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Montreal Without Clothes

I’ve never been to Montreal before. I had planned many things. I had not expected to be worried about basics, Montreal is about so much more than basics. I thought I had those covered. Here we were, France in the contiguous USA, such a charming juxtaposition, historic hotel, everything perfect, except for those two black things on wheels I get used to traveling with, the ones I take for granted; my luggage i.e. my underwear, my overwear, my toiletries – my life!

And everyone in Montreal wears black in so many edgy, elegant ways. I was wearing a smocky sort of grey flecked thing that was comfortable for traveling and could pass for stylish from a distance on a dark night. I felt incurably like a ‘girl’, like I wanted to burst into tears at the airport, then later at the hotel, then on a street corner after paying $15 for a single, tiny pair of unnecessarily saucy underwear from the only store open when I finally realized my luggage and I would not have relations on this particular trip.

Finally I managed to tame my surprisingly adamant emotional response so that at least it stopped leaking. I got used to bathing in a cloud of luxurious fragrance thanks to those little bottles in the hotel, and then donning the now painfully self conscious old clothes. I tried standing on my toes to look up and over my obstinate drabness, to at least catch a glimpse of the glossy charm of the place.

The day we arrived was a perfect early spring day, clothing aside. A perfect spring day that succumbed graciously to a perfect spring evening. I thought I’d wear the speckled grey thing. We wondered where to eat and wandered out into the throngs out celebrating the end of a grim northern winter.

Speckled Grey thing.

After mingling conspicuously with the fabulously young and glamorous along the winding roads of Old Montreal we ended up doing a T.S. Eliot in Little Gidding and arriving back ‘where we started’. The hotel we were staying at on the St Lawrence river had a lovely, intimate little wood and glass bistro we had noticed on our way out, floor to ceiling windows opening out onto the street. Sheer chance and good luck cleared the perfect table for us at an open window overlooking the endless array of outfits parading along the riverfront.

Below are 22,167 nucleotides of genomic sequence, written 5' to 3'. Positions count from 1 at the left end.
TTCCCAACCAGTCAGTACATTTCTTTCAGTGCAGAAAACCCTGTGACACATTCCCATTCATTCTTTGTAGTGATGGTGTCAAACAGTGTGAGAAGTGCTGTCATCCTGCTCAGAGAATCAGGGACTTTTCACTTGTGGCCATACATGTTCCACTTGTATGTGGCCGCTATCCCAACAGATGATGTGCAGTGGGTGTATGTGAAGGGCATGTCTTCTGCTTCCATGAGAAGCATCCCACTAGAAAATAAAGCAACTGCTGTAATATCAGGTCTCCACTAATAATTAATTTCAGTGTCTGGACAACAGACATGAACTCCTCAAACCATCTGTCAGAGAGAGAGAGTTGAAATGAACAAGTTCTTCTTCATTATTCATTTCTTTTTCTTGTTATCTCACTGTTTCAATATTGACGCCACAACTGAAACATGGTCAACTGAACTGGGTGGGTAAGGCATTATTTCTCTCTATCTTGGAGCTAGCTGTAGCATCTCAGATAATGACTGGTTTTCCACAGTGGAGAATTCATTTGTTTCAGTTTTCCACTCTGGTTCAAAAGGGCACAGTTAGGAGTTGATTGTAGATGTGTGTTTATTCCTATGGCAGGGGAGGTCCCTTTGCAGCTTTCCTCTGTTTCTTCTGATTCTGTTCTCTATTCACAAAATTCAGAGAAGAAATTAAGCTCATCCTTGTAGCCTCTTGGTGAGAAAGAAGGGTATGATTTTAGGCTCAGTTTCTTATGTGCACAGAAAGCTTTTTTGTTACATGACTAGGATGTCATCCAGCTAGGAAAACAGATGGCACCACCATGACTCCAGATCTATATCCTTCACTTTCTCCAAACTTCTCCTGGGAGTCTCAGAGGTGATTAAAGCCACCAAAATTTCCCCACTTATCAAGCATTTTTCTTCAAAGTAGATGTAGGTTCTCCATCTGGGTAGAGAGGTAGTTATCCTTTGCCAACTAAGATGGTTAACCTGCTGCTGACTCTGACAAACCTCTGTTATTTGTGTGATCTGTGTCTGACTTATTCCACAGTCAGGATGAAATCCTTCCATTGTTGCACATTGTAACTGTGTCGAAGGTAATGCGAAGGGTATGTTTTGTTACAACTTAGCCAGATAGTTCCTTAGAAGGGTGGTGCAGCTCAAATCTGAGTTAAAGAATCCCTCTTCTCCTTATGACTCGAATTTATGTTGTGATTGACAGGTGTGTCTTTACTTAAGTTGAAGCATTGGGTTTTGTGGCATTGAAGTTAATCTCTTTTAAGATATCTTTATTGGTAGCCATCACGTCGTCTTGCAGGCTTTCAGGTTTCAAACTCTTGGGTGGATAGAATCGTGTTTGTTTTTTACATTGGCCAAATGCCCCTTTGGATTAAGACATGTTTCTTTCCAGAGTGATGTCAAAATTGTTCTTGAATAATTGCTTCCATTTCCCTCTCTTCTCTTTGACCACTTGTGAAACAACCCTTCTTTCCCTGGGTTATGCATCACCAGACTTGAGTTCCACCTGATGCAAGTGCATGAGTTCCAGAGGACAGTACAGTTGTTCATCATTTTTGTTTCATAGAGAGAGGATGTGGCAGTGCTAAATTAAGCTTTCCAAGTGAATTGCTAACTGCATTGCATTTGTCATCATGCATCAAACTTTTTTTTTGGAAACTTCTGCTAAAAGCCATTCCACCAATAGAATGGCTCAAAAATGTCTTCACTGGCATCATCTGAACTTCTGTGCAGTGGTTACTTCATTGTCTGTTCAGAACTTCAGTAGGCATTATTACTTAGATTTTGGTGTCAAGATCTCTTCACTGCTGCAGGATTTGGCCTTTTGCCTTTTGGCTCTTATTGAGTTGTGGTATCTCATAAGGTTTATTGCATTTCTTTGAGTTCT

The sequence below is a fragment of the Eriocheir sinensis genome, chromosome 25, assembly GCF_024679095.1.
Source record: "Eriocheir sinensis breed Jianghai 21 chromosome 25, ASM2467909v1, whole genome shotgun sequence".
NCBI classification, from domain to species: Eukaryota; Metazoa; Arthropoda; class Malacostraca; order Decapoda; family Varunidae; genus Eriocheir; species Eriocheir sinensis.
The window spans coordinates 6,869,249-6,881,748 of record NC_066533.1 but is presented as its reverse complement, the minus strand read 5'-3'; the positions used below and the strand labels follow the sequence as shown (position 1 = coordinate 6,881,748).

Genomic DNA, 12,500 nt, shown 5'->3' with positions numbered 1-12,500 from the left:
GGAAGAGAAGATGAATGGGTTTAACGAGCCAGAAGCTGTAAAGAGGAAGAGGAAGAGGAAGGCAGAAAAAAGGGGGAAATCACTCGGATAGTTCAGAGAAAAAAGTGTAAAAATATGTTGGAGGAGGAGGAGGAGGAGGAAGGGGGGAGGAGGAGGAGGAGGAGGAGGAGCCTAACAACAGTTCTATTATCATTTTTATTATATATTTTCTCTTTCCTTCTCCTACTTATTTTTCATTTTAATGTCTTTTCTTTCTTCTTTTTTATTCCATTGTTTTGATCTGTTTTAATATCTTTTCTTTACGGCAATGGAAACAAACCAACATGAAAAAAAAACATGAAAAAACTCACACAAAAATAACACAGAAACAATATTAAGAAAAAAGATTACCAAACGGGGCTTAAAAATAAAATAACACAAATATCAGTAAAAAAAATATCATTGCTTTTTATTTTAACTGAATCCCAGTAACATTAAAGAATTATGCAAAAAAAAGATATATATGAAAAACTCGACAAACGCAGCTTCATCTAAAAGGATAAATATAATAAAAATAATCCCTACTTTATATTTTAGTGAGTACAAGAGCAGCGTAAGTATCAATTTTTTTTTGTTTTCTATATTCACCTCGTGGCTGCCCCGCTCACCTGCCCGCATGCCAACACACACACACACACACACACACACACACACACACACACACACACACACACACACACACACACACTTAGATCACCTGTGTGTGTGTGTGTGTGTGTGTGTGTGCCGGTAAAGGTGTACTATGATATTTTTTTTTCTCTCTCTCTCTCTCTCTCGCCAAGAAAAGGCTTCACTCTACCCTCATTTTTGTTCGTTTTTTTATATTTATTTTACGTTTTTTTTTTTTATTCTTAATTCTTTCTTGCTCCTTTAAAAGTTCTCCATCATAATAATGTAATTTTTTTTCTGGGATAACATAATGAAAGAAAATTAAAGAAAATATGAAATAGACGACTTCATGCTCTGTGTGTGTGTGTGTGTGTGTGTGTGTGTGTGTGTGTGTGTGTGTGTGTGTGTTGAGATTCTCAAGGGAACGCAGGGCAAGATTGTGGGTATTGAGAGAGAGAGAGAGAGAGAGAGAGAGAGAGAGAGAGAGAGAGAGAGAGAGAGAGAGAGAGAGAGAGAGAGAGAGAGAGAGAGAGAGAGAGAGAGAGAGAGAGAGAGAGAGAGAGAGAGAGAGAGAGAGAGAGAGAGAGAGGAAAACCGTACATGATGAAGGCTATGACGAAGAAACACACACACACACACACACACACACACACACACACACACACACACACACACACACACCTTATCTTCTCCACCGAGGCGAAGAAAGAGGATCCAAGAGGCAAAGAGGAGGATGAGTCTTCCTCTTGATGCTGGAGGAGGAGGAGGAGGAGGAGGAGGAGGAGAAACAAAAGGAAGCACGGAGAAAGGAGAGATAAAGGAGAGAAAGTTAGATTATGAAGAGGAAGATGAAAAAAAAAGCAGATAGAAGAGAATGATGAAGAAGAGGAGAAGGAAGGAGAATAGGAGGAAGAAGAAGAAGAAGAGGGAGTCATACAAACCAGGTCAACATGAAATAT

We shook out our heavy white napkins and I used mine to help minimize the amount of grey-fleckedness visible. They had all the important things you learn to rely on in a French restaurant like escargot drenched in garlic, and everything with frites all served on the crisp white table cloth. The warm tones of the saxophone played not too far in the background.

Later that night I stretched out on the comfortably deep stone window seat in my room at the hotel. There were things outside there capable of distracting me from the hollow tones of my wardrobe. Below me the cobbled street glistened. I watched as people thronged to eat at the pavement cafes lining the narrow street below and wondered at the stridently festive sound high heels make on cobblestones.

Montreal is a beautiful city that needs more than four days, and one set of clothing. I will definitely go back there but, next time I’ll bring clothes. I’ll take a suitcase small enough to fit above my head in the cabin. Small, yes, but big enough to take a little more than a grey flecked thing and one pair of saucy underwear.

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